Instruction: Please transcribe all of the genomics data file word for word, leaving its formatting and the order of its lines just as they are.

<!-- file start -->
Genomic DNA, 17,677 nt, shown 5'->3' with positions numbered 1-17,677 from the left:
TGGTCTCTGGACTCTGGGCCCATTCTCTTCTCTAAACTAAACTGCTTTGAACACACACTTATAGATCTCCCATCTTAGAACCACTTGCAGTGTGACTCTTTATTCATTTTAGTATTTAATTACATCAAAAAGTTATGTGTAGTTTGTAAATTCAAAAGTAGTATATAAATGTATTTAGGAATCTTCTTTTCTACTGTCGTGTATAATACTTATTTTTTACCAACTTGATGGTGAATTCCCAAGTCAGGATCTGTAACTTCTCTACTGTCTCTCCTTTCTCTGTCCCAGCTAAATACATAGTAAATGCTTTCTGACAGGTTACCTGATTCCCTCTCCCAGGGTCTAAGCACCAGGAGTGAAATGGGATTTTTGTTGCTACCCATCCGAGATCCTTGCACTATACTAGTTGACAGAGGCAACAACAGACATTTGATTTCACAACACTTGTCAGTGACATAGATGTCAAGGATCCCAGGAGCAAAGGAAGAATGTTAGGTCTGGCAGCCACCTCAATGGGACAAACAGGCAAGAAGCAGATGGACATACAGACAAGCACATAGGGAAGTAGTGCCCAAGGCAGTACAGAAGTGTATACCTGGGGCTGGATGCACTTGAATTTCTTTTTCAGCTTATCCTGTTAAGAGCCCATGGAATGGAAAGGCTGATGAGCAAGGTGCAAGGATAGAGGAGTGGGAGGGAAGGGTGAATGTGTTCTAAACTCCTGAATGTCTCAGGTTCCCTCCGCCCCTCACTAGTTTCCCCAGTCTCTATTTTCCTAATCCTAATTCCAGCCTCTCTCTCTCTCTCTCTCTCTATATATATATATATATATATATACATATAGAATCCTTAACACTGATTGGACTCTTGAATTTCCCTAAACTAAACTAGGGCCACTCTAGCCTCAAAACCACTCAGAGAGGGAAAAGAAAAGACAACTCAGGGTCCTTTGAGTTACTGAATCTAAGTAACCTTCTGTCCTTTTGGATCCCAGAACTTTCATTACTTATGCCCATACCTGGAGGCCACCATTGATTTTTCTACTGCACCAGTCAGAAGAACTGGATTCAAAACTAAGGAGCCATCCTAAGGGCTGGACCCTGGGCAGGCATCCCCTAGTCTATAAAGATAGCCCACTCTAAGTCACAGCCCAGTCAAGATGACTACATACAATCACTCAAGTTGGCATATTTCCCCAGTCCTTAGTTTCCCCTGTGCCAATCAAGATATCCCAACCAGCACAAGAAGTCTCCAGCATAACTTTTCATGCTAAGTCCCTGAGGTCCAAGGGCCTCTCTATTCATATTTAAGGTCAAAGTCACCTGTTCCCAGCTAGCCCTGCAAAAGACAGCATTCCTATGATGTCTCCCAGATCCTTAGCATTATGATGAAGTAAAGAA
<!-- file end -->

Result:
Genomic DNA, 17,677 nt, shown 5'->3' with positions numbered 1-17,677 from the left:
TGGTCTCTGGACTCTGGGCCCATTCTCTTCTCTAAACTAAACTGCTTTGAACACACACTTATAGATCTCCCATCTTAGAACCACTTGCAGTGTGACTCTTTATTCATTTTAGTATTTAATTACATCAAAAAGTTATGTGTAGTTTGTAAATTCAAAAGTAGTATATAAATGTATTTAGGAATCTTCTTTTCTACTGTCGTGTATAATACTTATTTTTTACCAACTTGATGGTGAATTCCCAAGTCAGGATCTGTAACTTCTCTACTGTCTCTCCTTTCTCTGTCCCAGCTAAATACATAGTAAATGCTTTCTGACAGGTTACCTGATTCCCTCTCCCAGGGTCTAAGCACCAGGAGTGAAATGGGATTTTTGTTGCTACCCATCCGAGATCCTTGCACTATACTAGTTGACAGAGGCAACAACAGACATTTGATTTCACAACACTTGTCAGTGACATAGATGTCAAGGATCCCAGGAGCAAAGGAAGAATGTTAGGTCTGGCAGCCACCTCAATGGGACAAACAGGCAAGAAGCAGATGGACATACAGACAAGCACATAGGGAAGTAGTGCCCAAGGCAGTACAGAAGTGTATACCTGGGGCTGGATGCACTTGAATTTCTTTTTCAGCTTATCCTGTTAAGAGCCCATGGAATGGAAAGGCTGATGAGCAAGGTGCAAGGATAGAGGAGTGGGAGGGAAGGGTGAATGTGTTCTAAACTCCTGAATGTCTCAGGTTCCCTCCGCCCCTCACTAGTTTCCCCAGTCTCTATTTTCCTAATCCTAATTCCAGCCTCTCTCTCTCTCTCTCTCTCTATATATATATATATATATATATACATATAGAATCCTTAACACTGATTGGACTCTTGAATTTCCCTAAACTAAACTAGGGCCACTCTAGCCTCAAAACCACTCAGAGAGGGAAAAGAAAAGACAACTCAGGGTCCTTTGAGTTACTGAATCTAAGTAACCTTCTGTCCTTTTGGATCCCAGAACTTTCATTACTTATGCCCATACCTGGAGGCCACCATTGATTTTTCTACTGCACCAGTCAGAAGAACTGGATTCAAAACTAAGGAGCCATCCTAAGGGCTGGACCCTGGGCAGGCATCCCCTAGTCTATAAAGATAGCCCACTCTAAGTCACAGCCCAGTCAAGATGACTACATACAATCACTCAAGTTGGCATATTTCCCCAGTCCTTAGTTTCCCCTGTGCCAATCAAGATATCCCAACCAGCACAAGAAGTCTCCAGCATAACTTTTCATGCTAAGTCCCTGAGGTCCAAGGGCCTCTCTATTCATATTTAAGGTCAAAGTCACCTGTTCCCAGCTAGCCCTGCAAAAGACAGCATTCCTATGATGTCTCCCAGATCCTTAGCATTATGATGAAGTAAAGAA